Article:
Campaign-finance laws: a tangled web?

Published 7:05 am Thursday, March 25, 2010

Staff Writer

Editor’s note: This is the third installment in an occasional series on campaign finance.
So far this year, perhaps the most contentious state political news has centered around alleged violations of campaign-finance law.
Late last year, the State Board of Elections slapped the campaign of former Gov. Mike Easley with a $100,000 penalty, including a fine and the board’s cost for an investigation.
The board levied the penalty because Easley’s campaign hadn’t reported flights provided by a supporter, the (Raleigh) News &Observer has reported.
More recently, Gov. Beverly Perdue handed over $48,000 in campaign contributions out of concern that the donors might have been reimbursed by their employers, which would be illegal, The Associated Press has reported.
Easley and Perdue are Democrats.
On the other side of the coin, the North Carolina Democratic Party has complained over flights taken by former Republican gubernatorial nominee Pat McCrory, various media outlets have reported.
With questions swirling around past gubernatorial candidates, the State Board of Elections is looking into the travel expenses of recent seekers of the governor’s job.
Faced with these issues on the state level, what can lower-level candidates do to make sure they’re complying with campaign-finance law?
The laws governing how campaign money can be collected and spent might frighten some candidates, indicated Kellie Harris Hopkins, Beaufort County’s elections director.
“I think it scares people,” Hopkins said during a recent candidates-orientation session held at the Beaufort County Board of Elections’ offices in Washington.
“It’s no big deal,” Hopkins added. “It’s a little bit of work.”
The laws are clear, and the Board of Elections is there to usher candidates through the campaign-reporting process, she advised.
Campaign money 101
During the orientation, Hopkins schooled candidates on what’s expected of them when it comes to listing and reporting campaign contributions and expenses.
She said that all campaign treasurers must complete a mandatory training course for campaign finance within three months of being appointed to their posts.
Addressing confusion about what constitutes a campaign committee, Hopkins said that all candidates have a committee.
“It might just be happy you, but everybody has a committee,” she said.
Those committees are representative of the candidate, and the organizations have to file detailed campaign reports if they collect more than $1,000.
The committees have to file their reports by certain deadlines imposed by the state.
Local candidates can be assessed a penalty of $50 a day for filing after the deadline, Hopkins said.
An individual may give no more than $4,000 to a single candidate per election, Hopkins said.
This means that a person could give his or her chosen candidate $4,000 ahead of the primary election and follow up with another $4,000 before the general election.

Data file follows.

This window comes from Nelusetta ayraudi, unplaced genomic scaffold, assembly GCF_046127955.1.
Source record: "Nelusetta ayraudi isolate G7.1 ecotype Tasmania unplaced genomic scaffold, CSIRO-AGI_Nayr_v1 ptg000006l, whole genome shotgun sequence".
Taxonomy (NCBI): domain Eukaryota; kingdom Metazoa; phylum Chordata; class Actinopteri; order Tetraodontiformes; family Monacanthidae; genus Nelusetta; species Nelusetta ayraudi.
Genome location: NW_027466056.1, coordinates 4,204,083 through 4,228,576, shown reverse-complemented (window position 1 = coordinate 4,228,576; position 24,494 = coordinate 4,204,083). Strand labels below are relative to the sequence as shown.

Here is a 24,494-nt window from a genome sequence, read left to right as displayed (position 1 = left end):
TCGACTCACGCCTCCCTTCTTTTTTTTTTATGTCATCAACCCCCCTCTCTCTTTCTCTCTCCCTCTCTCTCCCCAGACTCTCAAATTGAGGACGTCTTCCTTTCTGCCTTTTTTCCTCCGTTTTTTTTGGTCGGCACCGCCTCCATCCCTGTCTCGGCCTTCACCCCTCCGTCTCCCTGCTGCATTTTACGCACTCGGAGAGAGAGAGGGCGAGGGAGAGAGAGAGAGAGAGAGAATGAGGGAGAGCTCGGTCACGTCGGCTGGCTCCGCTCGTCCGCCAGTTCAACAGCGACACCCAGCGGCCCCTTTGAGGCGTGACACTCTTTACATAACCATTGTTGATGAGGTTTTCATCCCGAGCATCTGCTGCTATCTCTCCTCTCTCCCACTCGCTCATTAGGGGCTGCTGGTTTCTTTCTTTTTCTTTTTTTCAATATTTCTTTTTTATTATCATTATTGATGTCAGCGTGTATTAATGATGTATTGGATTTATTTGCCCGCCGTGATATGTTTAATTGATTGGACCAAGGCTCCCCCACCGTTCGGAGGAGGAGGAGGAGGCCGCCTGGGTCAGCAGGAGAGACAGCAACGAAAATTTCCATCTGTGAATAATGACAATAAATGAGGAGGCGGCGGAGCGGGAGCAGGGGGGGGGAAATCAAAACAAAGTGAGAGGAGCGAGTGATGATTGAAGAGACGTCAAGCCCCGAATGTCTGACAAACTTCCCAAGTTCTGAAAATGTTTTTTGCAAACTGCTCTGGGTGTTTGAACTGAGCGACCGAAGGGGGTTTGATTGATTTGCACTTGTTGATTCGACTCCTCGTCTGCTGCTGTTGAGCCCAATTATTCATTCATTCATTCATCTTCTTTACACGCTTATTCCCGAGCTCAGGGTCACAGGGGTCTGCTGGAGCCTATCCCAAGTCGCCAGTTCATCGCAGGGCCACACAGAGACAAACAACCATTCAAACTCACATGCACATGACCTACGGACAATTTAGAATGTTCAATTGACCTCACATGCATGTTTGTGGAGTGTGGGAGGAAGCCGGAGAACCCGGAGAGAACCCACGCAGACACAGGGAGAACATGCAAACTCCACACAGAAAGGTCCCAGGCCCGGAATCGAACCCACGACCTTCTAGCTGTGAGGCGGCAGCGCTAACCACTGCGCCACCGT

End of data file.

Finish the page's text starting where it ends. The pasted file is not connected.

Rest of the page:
Media reports show that this was the problem with the unreported campaign flights, whose values easily surpassed the $4,000 threshold.
Individual contributions of less than $50 are aggregated in reports, and people who give $50 or less won’t see their names made public as part of those reports, Hopkins noted.
Contributors who give more than $50 will have their names, addresses, occupations and some other information published in the reports, reads an orientation booklet compiled by Hopkins.
The rules are different for political parties, a fact that has brought protest from some quarters.
The North Carolina Coalition for Lobbying and Government Reform advocates prohibiting the parties from giving unlimited cash to legislative and statewide candidates, according to the advocacy group’s Web site.
‘Mixed emotions’
Seth Edwards is fortunate among Beaufort County-based candidates.
The incumbent district attorney is unopposed as he seeks re-election this year, meaning the pressure to raise funds won’t be as great as it has been in years past.
As the lead local prosecutor, Edwards, a Washington resident, has to run in multiple counties in his district, and often he has to tap the same sources over and over while looking for donations.
In general, the district attorney doesn’t have access to political action committees and advocacy groups, and the two major parties often focus their money on legislative or presidential contests, he said.
“These local races like mine, and even the county commissioners, what we’re doing is we’re going to the local people and asking them for their money,” Edwards said.
Edwards said he approaches his constituents when he needs contributions.
“I don’t have the Democratic Party of North Carolina or other large corporate-type contributions,” he said. “I’m not allowed to even accept contributions under the campaign finance (law) from a corporation, for example. Lots of times it’s some of the same people in the local area that I’m going after.”
So, what should be done about money in politics? Like other self-made experts on the subject, Edwards wasn’t entirely sure.
Asked whether he would favor broadening public financing of elections, Edwards said he had “mixed emotions.”
“I can see, on the one hand, I think the purpose behind public financing is to try to take the favoritism out of elections,” he said.
He added that public financing has been achieved because people elect to participate by putting in a little money while filing their taxes.
“I don’t know that the taxpayers should necessarily foot the bill for a DA race,” Edwards said.